Krill Oil

12th November 2012

Increasing temperatures have impacted on the two poles more rapidly that we realise. In the last 50 years, the average temperature at the poles has risen by 2.5 degrees. Some of the most endangered species listed by the international union for the conservation of nature (IUCN) occur near or at the two poles. The arctic fox, penguins, and whales are all threatened by the increase in temperatures. By far the biggest consumers of krill are Baleen whales which eat vast amounts of the crustacean.
 
Wendy Foden, a PhD candidate at Wits University who works for the IUCN, has described the interconnectedness of krill, whales and declining ice cover in the Antarctic. The tiny krill feed on the algae growing underneath the ice. Their main food source, however, is decreasing as the ice is melting and so there is less algae. The consequences of this are twofold. Krill is believed to sequester carbon and more importantly is the main food of whales in the Antarctic. It is estimated that one whale can eat 4 tonnes of krill per day. A diminution in the krill population will have an impact on whale populations as well as on rising carbon levels.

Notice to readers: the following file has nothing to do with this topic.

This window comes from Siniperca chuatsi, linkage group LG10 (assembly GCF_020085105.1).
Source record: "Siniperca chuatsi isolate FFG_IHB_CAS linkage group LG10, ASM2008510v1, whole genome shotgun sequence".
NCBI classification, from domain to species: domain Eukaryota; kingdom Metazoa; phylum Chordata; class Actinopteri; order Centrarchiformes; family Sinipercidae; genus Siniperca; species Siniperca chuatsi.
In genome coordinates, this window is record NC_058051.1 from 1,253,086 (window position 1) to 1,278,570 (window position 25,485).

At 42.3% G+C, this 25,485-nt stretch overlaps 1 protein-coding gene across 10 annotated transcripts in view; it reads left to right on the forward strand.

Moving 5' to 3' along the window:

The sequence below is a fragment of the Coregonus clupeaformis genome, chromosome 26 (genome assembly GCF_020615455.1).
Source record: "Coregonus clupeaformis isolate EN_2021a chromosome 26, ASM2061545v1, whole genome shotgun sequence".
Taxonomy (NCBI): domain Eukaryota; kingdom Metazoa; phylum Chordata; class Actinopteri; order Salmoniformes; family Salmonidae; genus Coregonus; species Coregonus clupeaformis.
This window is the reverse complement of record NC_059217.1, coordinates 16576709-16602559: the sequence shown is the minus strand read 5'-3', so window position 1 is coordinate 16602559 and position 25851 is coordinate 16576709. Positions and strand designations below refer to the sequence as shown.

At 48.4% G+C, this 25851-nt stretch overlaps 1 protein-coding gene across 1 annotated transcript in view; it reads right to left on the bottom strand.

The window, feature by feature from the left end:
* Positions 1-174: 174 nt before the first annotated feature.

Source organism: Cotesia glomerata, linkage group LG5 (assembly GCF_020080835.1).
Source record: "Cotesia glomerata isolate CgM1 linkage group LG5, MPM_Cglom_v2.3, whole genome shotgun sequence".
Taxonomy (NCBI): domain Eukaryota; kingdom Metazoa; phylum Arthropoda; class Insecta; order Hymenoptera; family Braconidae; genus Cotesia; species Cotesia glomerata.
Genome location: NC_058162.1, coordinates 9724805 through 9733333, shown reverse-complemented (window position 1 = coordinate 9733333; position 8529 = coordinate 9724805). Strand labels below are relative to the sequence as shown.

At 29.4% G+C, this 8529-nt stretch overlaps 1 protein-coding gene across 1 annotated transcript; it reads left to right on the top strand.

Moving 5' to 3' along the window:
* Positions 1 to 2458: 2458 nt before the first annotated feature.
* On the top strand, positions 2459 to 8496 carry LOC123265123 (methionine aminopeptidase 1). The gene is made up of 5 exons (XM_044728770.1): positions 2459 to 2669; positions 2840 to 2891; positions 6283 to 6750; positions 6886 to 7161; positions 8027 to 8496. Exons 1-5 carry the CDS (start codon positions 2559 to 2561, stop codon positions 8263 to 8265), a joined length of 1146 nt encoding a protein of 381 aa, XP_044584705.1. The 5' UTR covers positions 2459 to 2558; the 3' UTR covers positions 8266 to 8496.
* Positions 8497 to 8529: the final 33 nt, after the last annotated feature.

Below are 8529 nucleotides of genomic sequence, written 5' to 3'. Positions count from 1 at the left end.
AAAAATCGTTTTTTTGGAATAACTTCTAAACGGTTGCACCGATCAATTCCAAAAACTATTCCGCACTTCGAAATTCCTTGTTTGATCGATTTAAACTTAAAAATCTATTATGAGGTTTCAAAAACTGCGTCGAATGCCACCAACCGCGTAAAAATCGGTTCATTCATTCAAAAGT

The population of krill has already declined by 80% since the 1970s but companies harvesting it argue that they are not impacting on the resource. 150-180 000 tonnes of krill are currently harvested and the figure is rising. 95% of the harvest is for fishmeal which is used to feed farmed fish such as salmon. The rest is being used as health food supplements which are touted as being far superior to existing omega 3 products also made from fish oil.
 
There are so many stories of food chains under threat. Many of which we can do nothing about. However, in the case of krill oil, we DO have a choice. As consumers, we have the choice not to purchase any product sold as krill oil/astaxanthin knowing that krill is one of the smaller and less publicised creatures affected by climate change.
 
By Helen Lunn for
Simply Green

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